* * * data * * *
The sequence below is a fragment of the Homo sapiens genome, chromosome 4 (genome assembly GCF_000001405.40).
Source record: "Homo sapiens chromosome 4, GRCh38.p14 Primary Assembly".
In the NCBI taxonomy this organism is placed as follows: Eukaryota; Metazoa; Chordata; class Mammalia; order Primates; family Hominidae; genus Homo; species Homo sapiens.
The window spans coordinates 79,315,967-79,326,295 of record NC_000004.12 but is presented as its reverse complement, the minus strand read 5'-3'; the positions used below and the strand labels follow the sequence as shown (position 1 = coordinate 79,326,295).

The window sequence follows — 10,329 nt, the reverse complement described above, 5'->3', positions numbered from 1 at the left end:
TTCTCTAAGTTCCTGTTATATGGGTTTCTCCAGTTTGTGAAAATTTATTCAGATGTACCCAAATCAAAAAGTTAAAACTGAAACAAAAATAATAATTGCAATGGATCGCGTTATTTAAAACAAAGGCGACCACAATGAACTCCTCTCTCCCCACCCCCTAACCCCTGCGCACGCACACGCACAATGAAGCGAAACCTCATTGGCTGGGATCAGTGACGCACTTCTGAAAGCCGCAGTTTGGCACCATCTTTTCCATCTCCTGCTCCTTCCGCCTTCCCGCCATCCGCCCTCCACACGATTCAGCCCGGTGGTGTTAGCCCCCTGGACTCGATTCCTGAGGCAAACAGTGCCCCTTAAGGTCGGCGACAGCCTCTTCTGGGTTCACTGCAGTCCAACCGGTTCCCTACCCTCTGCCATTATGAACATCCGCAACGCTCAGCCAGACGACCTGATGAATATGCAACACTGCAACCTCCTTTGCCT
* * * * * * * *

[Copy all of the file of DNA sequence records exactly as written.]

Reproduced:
The sequence below is a fragment of the Homo sapiens genome, chromosome 4 (genome assembly GCF_000001405.40).
Source record: "Homo sapiens chromosome 4, GRCh38.p14 Primary Assembly".
In the NCBI taxonomy this organism is placed as follows: Eukaryota; Metazoa; Chordata; class Mammalia; order Primates; family Hominidae; genus Homo; species Homo sapiens.
The window spans coordinates 79,315,967-79,326,295 of record NC_000004.12 but is presented as its reverse complement, the minus strand read 5'-3'; the positions used below and the strand labels follow the sequence as shown (position 1 = coordinate 79,326,295).

The window sequence follows — 10,329 nt, the reverse complement described above, 5'->3', positions numbered from 1 at the left end:
TTCTCTAAGTTCCTGTTATATGGGTTTCTCCAGTTTGTGAAAATTTATTCAGATGTACCCAAATCAAAAAGTTAAAACTGAAACAAAAATAATAATTGCAATGGATCGCGTTATTTAAAACAAAGGCGACCACAATGAACTCCTCTCTCCCCACCCCCTAACCCCTGCGCACGCACACGCACAATGAAGCGAAACCTCATTGGCTGGGATCAGTGACGCACTTCTGAAAGCCGCAGTTTGGCACCATCTTTTCCATCTCCTGCTCCTTCCGCCTTCCCGCCATCCGCCCTCCACACGATTCAGCCCGGTGGTGTTAGCCCCCTGGACTCGATTCCTGAGGCAAACAGTGCCCCTTAAGGTCGGCGACAGCCTCTTCTGGGTTCACTGCAGTCCAACCGGTTCCCTACCCTCTGCCATTATGAACATCCGCAACGCTCAGCCAGACGACCTGATGAATATGCAACACTGCAACCTCCTTTGCCT